CHATTANOOGA (WRCB) -- Jeremy Lane will serve his full sentence for killing a Unum employee with his car, just days before Christmas in 2009.

Last month, Lane came up for parole. But Wednesday, it was denied.

Lane was sentenced in 2011 to seven years for hitting Susan Wood with his car, as she walked to work.

To cover the crime, he told police he was the victim of a carjacking.

Members of the Board of Probation and Parole say because of the severity of his crime, Lane should stay behind bars.

While holidays are hard, Matthew Wood says it's during the insignificant moments he misses his wife the most.

"I catch myself saying to myself more often than not, ‘I miss you, Susan. I wish you were here'," he says.

Nearly two and a half years have passed.

Matthew no longer visits the place on 4th Street where Susan died, and he has stopped carrying the tube of lipstick she had in her pocket that day.

"Lingering over what was is not healthy," he says. "And focusing on what is, is more healthy. That's where I'm at."

He calls it "his new normal."

"The kids are slowly getting that pep back in their step," Matthew says. "They're happy again and that's what I care about."

Moving forward was made easier by the parole board's decision to deny Jeremy Lane an early request.

Matthew received a letter from the board explaining their ruling, citing the severity of the crime Lane committed by hitting Susan, leaving the scene and claiming to be the victim of a carjacking.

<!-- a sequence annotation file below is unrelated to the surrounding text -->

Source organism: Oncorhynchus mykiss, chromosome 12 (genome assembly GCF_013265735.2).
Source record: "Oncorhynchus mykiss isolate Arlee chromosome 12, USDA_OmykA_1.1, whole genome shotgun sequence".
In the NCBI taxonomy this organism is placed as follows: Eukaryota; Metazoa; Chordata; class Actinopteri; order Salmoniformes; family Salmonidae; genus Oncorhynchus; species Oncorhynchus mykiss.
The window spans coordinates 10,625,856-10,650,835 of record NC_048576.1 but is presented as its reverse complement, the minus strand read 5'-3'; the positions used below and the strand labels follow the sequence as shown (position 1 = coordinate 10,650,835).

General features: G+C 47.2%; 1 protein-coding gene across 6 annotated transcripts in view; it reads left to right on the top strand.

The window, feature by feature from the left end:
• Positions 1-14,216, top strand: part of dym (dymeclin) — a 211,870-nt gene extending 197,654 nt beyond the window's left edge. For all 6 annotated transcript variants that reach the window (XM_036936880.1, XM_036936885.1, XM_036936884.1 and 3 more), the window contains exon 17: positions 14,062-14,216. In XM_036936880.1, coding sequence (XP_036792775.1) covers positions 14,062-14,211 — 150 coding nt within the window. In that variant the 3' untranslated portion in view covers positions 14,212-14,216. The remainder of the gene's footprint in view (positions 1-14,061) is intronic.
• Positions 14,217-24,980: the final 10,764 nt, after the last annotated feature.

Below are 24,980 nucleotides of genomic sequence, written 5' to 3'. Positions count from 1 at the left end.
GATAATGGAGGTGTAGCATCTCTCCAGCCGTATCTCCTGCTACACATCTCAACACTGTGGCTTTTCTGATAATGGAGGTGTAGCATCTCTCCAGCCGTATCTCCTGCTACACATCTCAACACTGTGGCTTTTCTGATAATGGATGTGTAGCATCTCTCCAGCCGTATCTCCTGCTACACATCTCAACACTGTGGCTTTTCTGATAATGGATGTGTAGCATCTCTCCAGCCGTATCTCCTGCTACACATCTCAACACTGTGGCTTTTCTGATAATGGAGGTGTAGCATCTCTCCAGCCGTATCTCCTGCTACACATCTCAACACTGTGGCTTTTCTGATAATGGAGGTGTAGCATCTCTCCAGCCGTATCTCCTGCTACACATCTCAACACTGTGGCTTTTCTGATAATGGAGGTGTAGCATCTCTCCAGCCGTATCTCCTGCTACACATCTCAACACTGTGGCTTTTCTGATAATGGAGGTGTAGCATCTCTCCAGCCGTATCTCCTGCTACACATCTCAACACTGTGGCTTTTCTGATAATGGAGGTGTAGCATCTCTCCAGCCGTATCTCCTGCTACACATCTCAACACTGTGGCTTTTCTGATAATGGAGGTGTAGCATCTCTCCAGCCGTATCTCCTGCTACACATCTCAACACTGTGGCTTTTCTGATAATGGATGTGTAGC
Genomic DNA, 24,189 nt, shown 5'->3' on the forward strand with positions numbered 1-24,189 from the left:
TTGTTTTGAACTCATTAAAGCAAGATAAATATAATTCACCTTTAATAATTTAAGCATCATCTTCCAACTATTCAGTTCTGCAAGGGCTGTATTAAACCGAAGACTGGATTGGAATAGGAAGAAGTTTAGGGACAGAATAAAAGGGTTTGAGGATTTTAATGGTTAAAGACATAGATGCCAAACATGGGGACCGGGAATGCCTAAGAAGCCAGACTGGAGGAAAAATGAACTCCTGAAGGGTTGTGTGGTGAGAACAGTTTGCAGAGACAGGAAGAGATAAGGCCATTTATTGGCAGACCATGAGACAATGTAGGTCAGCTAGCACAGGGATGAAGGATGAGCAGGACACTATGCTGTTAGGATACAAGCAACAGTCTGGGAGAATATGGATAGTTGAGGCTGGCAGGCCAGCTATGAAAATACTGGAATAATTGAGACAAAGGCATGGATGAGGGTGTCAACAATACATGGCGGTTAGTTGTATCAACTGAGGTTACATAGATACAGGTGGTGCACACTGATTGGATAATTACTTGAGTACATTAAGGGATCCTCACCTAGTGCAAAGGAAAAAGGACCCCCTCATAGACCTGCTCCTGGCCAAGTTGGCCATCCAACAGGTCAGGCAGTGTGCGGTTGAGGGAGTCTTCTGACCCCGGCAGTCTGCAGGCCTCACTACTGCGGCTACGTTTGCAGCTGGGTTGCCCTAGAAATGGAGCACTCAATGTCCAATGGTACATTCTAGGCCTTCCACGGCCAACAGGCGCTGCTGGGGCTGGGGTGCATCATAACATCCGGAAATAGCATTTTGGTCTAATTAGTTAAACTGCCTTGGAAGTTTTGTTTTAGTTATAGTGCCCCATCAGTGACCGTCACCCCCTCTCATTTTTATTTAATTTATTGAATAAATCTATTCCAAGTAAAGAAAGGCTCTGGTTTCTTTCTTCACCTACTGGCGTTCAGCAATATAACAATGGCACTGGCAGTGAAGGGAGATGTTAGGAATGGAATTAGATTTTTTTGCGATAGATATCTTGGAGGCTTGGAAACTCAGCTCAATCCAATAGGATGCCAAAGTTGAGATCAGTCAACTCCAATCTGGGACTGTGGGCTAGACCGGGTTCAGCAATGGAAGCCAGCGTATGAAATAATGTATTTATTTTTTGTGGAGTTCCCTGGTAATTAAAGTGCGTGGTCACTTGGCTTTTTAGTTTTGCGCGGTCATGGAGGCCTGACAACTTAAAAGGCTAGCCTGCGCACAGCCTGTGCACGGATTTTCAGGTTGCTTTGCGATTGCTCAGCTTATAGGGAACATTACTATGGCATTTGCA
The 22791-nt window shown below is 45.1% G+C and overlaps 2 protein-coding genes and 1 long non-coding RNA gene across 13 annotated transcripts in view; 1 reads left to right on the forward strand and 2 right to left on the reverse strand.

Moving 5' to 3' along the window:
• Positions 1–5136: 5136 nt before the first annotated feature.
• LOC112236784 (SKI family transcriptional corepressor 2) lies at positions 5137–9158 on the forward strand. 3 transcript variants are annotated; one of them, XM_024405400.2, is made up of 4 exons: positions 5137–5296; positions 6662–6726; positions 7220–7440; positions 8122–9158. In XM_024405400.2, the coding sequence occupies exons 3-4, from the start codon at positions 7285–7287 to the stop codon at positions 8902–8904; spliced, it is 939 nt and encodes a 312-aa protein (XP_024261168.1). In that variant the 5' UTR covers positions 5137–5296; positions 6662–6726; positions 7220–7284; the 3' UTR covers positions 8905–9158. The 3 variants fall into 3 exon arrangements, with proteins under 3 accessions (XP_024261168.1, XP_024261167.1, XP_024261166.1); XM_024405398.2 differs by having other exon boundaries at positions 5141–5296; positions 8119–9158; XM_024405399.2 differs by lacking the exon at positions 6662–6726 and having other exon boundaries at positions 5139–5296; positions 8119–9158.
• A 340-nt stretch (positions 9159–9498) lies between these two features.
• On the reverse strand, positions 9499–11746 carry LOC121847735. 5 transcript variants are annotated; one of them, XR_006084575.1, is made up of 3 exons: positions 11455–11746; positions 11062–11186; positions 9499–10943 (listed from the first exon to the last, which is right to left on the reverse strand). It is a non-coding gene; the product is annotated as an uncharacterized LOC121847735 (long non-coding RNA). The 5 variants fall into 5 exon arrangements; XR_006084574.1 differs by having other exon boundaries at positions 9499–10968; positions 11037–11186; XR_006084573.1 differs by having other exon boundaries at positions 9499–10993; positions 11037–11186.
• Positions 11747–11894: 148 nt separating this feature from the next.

"Anything less than a full sentence would make a mockery of the law," says Matthew.

Matthew says there was relief in that moment.

Last month, Lane told the parole board he's completed his GED during his time in prison.

He apologized to Matthew and Susan's children. But like the board, Matthew believes Lane needs more time to change his ways.

"You hope that prison is really a reforming experience and not one of purgatory, where you serve your sentence, you get out, and you do it again," says Matthew.

When an offender is denied parole, the board can set a new hearing between one and six years.

But the board voted not to hear Lane's case again. That means he will remain in jail until 2016.

He's being housed at the Morgan County Correctional Complex.